Issue 43 breakthrough
S L O W I N G the spread of pancreatic cancer
New hope for dementia
Also in this issue
Learn from the best at our public seminars
Clinical trial spotlight: breast cancer
Welcome from our Executive Director
Gene map of the retina Garvan scientists have led the development of the world’s most detailed gene map of the human retina, providing new insights which will help future research to prevent and treat blindness. The retina, a thin layer of cells at the back of the eye that enables us to see, was mapped as part of the Human Cell Atlas Project. A global project, the Human Cell Atlas aims to create reference maps of all human cells to better understand, diagnose and treat disease. The study, co-led by Associate Professor Joseph Powell, Head of the Garvan-Weizmann Centre for Cellular Genomics, employed cutting-edge cellular genomics technologies to examine the complex genetic outputs of more than 20,000 cells in order to develop a profile of all major cell types in the retina and the genes they ‘express’ to function normally. As a result, researchers can begin to understand the genetic signals that cause retinal cells to stop functioning, leading to vision loss and blindness. The insights that researchers worldwide can gain from this gene map present an entirely new way to approach the treatment and prevention of eye disease. A big picture microscopic event Every time a human cell divides, it has to copy its entire genome accurately – a two-metre, six million letter long instruction manual, through a process called DNA replication. The process requires thousands of proteins to work in sync to carry out specialised steps and accuracy is key, as errors in the copy can lead to diseases such as cancer. To make better sense of the complex process of DNA replication, Garvan’s Professor Sean O’Donoghue and his colleagues have illustrated the process in an entirely new way – a step-by-step roadmap of how a cell copies its DNA. Incorporating the findings from over 280 scientific articles published on the molecular events involved in DNA replication, an interactive graphic marks out, in clockwise sequence, the key events that control how DNA is copied inside a cell. This roadmap offers researchers an easily understandable glance at the key proteins involved at different stages of the process and, with a single click, allows them to drill down to find out further details, providing a unique perspective that gives researchers a fresh view of existing knowledge. Read more at: garvan.org.au/genetic-code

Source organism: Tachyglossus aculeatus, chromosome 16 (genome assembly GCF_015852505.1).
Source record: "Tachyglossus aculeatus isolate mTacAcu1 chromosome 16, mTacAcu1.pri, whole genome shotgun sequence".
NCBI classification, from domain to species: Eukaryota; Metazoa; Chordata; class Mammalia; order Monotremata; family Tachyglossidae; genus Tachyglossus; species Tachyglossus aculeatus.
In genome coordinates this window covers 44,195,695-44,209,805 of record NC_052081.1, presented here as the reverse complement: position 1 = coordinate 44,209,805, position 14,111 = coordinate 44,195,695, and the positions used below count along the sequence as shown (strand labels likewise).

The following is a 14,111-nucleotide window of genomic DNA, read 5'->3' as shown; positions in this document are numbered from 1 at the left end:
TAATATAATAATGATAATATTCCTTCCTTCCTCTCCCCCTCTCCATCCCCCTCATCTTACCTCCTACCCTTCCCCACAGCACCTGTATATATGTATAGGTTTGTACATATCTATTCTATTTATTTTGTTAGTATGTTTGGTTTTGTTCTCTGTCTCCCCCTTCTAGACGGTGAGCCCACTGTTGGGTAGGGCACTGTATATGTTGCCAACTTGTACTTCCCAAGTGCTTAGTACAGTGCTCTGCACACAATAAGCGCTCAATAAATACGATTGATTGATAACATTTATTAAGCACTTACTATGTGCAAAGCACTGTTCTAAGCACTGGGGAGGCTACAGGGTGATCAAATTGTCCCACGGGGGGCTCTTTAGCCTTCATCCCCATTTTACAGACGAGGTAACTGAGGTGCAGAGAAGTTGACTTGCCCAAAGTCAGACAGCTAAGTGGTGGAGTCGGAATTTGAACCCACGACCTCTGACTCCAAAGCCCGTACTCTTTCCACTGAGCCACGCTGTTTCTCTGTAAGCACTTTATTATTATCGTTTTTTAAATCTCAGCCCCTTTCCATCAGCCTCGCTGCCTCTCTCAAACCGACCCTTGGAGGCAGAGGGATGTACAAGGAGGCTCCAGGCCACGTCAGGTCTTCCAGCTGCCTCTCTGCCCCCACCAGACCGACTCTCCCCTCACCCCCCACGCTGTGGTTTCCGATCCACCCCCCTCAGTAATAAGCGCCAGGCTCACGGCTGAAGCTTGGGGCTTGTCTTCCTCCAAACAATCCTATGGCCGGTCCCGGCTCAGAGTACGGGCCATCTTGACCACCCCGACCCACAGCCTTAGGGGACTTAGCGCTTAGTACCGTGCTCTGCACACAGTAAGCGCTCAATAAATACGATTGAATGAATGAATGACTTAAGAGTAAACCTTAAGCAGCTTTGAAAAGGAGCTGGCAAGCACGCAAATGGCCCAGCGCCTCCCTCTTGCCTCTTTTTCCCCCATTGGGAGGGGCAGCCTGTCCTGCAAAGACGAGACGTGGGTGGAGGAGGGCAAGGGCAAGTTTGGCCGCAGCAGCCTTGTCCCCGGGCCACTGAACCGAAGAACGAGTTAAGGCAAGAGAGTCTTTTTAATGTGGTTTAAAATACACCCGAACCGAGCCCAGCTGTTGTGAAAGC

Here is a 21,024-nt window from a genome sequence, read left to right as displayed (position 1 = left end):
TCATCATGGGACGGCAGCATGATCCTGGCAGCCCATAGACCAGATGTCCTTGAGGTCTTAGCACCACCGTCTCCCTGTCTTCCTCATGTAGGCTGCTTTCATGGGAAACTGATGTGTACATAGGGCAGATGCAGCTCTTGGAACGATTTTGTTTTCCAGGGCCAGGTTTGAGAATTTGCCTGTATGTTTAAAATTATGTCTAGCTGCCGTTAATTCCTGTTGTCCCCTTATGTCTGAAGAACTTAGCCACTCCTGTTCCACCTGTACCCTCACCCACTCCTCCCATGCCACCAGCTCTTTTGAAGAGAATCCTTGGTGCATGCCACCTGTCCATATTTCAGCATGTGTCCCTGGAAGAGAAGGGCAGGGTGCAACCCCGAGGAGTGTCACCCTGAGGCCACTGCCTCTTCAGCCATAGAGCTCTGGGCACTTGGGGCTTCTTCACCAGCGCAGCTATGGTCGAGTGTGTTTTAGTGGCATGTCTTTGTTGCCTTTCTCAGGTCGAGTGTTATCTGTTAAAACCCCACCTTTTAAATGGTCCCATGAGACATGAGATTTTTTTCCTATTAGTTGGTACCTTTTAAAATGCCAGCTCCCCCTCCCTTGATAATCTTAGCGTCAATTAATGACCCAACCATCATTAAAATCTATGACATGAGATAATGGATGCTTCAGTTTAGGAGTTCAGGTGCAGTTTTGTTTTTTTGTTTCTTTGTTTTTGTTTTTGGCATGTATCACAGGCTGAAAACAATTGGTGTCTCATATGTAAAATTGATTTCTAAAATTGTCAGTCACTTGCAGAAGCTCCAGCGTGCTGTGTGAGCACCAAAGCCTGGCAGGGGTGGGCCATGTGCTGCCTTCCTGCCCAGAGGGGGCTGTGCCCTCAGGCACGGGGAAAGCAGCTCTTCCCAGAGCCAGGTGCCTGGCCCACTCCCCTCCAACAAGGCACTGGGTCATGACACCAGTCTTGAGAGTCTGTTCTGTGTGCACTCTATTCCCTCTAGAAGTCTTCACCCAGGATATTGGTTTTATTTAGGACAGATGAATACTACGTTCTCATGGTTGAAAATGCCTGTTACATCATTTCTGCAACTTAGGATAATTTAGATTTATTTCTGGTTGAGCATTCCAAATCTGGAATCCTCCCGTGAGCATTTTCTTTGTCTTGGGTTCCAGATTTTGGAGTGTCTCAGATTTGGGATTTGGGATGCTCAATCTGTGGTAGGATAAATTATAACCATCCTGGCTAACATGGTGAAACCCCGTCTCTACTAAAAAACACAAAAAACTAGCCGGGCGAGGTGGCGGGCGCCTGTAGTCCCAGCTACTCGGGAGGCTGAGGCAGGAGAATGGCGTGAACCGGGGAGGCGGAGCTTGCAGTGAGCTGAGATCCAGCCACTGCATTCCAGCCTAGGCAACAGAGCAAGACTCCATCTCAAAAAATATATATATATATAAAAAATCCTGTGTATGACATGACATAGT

Dear Garvan family,
It’s my pleasure to share with you the final edition of Breakthrough magazine for 2019.
We’ve had a successful and productive year at the Garvan Institute. Driven in large part by your generosity, our researchers continue to discover the unknown in health and disease through high impact research findings. In this edition you’ll learn about a study, led by Garvan’s Professor Katherine Samaras, to assess whether we can help prevent the rapid decline of dementia using a common type 2 diabetes treatment called ‘metformin’. You’ll also find a new discovery from our pancreatic cancer researchers. Led by Associate Professor Paul Timpson, the team have shown how targeting the tissue around pancreatic cancer, in addition to the tumour itself, could not only hold the key to stopping the spread of the disease but also improve the results of chemotherapy. We’re running even more free public seminars throughout 2020, as well as regular behind-the-scenes tours of the Institute (page 10). We’d love to see as many of you as possible at our seminars and tours. So please register to attend with your friends, family and community groups. If you’re unable to join us in person, our seminars can be viewed on Facebook.com/garvaninstitute. Finally, I’d like to offer my sincerest thanks for the support you’ve provided our research this year. Our incredible researchers simply couldn’t investigate better ways to diagnose, treat and ultimately, prevent, diseases without your generosity.
Wishing you all the best for the holiday season.
Professor Chris Goodnow FAA FRS Executive Director The Bill and Patricia Ritchie Foundation Chair
Read more at: garvan.org.au/microscopic
THROUGH THE MICROSCOPE
Garvan researchers are uncovering gene variants that shaped the evolution of the human immune system.
With the likeness of a carefully arranged mosaic, this microscopy image reveals some of the complexities of the digestive system. Such images – this one a cross section of a mouse colon imaged by immunologist Dr Nathan Zammit – help our researchers understand the impact that genetic variants may have on the human gut. In a recent study, a Garvan-led research team discovered a gene variant that modern humans acquired from an extinct human population known as the Denisovans. The variant appears to have ‘tuned’ the human immune system to better adapt to changing pathogens in the environment 50,000 years ago.
By investigating the impact of this Denisovan variant on the mouse colon, the researchers discovered that tuning immunity comes at a cost: a heightened immune response can attack the body’s beneficial microbes found in the gut.